These two photos caught my eye at an antique store in Newburgh, Indiana (Country Gentleman Antiques), and they were so striking that they had to come home with me. My initial impression was that the uniforms were naval, and the spelling of “Artillerie” was French, but the store owner recalled that the family he bought these from mentioned these two portrait subjects being Austrian and also that they’d stayed in touch over the years. During the late 1800’s and early 1900’s a large portion of the ethnic makeup of Evansville (which neighbors Newburgh) were German immigrants fleeing Europe, so it’s plausible that these young men had close familial connections to southern Indiana.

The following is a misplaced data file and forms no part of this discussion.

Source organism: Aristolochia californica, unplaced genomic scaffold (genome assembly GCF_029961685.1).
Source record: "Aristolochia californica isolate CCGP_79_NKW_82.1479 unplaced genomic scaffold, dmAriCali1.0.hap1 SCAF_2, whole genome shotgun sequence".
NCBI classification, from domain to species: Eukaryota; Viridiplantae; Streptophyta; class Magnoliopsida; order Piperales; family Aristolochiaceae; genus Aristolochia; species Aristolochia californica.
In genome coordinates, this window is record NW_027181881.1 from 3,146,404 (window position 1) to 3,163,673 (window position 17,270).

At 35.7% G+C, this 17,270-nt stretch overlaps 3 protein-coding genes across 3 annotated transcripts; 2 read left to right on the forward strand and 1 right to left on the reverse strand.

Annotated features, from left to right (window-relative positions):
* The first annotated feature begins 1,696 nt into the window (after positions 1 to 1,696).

I began my research with the photographer, Emil Vogt. The Museum of Fine Arts – Houston, Texas has a collage of German Military Personnel taken by Vogt in 1912 (here), and describe Vogt as a local portrait photographer in the North Sea port town of Cuxhaven, Germany. The small rendering of that collage shows uniforms similar to those above. I also found that the German spelling of artillery is also “artillerie” as shown on their hats, suggesting that these two young gentlemen were a part of Germany’s Navy. Initially, I assumed that the small numbers 36 & 41 at the end of the photographer’s mark were years, but I quickly realized that couldn’t be right because by the year 1936 the German Navy had already become the Nazi Kriegsmarine, and the uniforms were changed to reflect that regime. Instead, these uniforms are those of German sailors from the World War I era of the Imperial German Navy (1871-1918) and possibly its successor, the Reichsmarine (1919-1935) – pinpointing a more exact date has been difficult.